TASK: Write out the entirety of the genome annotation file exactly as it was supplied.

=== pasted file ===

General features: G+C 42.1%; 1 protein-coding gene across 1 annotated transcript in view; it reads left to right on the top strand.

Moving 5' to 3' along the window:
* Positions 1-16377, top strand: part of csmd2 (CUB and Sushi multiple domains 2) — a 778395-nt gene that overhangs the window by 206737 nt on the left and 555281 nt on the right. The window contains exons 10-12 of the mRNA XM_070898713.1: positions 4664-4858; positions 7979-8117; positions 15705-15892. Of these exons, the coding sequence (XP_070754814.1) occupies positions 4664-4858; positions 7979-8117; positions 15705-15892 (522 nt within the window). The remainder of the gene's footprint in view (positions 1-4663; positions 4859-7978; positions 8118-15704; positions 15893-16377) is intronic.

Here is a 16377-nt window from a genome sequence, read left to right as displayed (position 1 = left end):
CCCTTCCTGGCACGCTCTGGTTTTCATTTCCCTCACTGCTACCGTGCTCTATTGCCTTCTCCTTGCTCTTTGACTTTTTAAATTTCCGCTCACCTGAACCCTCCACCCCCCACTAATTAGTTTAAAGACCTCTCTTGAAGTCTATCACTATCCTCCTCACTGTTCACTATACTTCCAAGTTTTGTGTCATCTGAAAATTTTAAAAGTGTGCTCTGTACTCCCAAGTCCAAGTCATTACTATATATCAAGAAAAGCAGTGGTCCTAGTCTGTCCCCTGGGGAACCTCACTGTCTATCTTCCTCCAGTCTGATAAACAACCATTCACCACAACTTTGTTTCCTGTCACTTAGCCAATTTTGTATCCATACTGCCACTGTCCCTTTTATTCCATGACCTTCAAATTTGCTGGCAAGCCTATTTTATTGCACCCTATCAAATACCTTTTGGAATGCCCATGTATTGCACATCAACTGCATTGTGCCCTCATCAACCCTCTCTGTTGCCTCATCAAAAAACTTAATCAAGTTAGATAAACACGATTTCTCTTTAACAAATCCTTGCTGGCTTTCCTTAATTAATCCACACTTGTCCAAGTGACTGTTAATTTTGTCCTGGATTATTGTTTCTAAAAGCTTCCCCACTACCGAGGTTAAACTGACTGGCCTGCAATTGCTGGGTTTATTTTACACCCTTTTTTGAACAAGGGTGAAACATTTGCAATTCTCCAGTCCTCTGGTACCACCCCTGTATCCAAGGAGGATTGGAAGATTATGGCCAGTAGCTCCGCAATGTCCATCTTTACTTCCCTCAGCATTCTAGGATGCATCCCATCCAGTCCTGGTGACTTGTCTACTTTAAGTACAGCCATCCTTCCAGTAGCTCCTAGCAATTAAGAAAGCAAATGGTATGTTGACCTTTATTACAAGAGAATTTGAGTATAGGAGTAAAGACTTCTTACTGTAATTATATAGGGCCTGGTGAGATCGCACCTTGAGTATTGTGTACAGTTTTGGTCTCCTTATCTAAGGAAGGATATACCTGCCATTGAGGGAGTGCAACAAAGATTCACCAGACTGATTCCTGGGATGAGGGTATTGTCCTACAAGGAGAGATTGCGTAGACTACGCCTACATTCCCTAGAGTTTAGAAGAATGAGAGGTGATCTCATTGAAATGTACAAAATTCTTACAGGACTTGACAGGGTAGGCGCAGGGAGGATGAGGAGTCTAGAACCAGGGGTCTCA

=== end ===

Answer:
General features: G+C 42.1%; 1 protein-coding gene across 1 annotated transcript in view; it reads left to right on the top strand.

Moving 5' to 3' along the window:
* Positions 1-16377, top strand: part of csmd2 (CUB and Sushi multiple domains 2) — a 778395-nt gene that overhangs the window by 206737 nt on the left and 555281 nt on the right. The window contains exons 10-12 of the mRNA XM_070898713.1: positions 4664-4858; positions 7979-8117; positions 15705-15892. Of these exons, the coding sequence (XP_070754814.1) occupies positions 4664-4858; positions 7979-8117; positions 15705-15892 (522 nt within the window). The remainder of the gene's footprint in view (positions 1-4663; positions 4859-7978; positions 8118-15704; positions 15893-16377) is intronic.

Here is a 16377-nt window from a genome sequence, read left to right as displayed (position 1 = left end):
CCCTTCCTGGCACGCTCTGGTTTTCATTTCCCTCACTGCTACCGTGCTCTATTGCCTTCTCCTTGCTCTTTGACTTTTTAAATTTCCGCTCACCTGAACCCTCCACCCCCCACTAATTAGTTTAAAGACCTCTCTTGAAGTCTATCACTATCCTCCTCACTGTTCACTATACTTCCAAGTTTTGTGTCATCTGAAAATTTTAAAAGTGTGCTCTGTACTCCCAAGTCCAAGTCATTACTATATATCAAGAAAAGCAGTGGTCCTAGTCTGTCCCCTGGGGAACCTCACTGTCTATCTTCCTCCAGTCTGATAAACAACCATTCACCACAACTTTGTTTCCTGTCACTTAGCCAATTTTGTATCCATACTGCCACTGTCCCTTTTATTCCATGACCTTCAAATTTGCTGGCAAGCCTATTTTATTGCACCCTATCAAATACCTTTTGGAATGCCCATGTATTGCACATCAACTGCATTGTGCCCTCATCAACCCTCTCTGTTGCCTCATCAAAAAACTTAATCAAGTTAGATAAACACGATTTCTCTTTAACAAATCCTTGCTGGCTTTCCTTAATTAATCCACACTTGTCCAAGTGACTGTTAATTTTGTCCTGGATTATTGTTTCTAAAAGCTTCCCCACTACCGAGGTTAAACTGACTGGCCTGCAATTGCTGGGTTTATTTTACACCCTTTTTTGAACAAGGGTGAAACATTTGCAATTCTCCAGTCCTCTGGTACCACCCCTGTATCCAAGGAGGATTGGAAGATTATGGCCAGTAGCTCCGCAATGTCCATCTTTACTTCCCTCAGCATTCTAGGATGCATCCCATCCAGTCCTGGTGACTTGTCTACTTTAAGTACAGCCATCCTTCCAGTAGCTCCTAGCAATTAAGAAAGCAAATGGTATGTTGACCTTTATTACAAGAGAATTTGAGTATAGGAGTAAAGACTTCTTACTGTAATTATATAGGGCCTGGTGAGATCGCACCTTGAGTATTGTGTACAGTTTTGGTCTCCTTATCTAAGGAAGGATATACCTGCCATTGAGGGAGTGCAACAAAGATTCACCAGACTGATTCCTGGGATGAGGGTATTGTCCTACAAGGAGAGATTGCGTAGACTACGCCTACATTCCCTAGAGTTTAGAAGAATGAGAGGTGATCTCATTGAAATGTACAAAATTCTTACAGGACTTGACAGGGTAGGCGCAGGGAGGATGAGGAGTCTAGAACCAGGGGTCTCA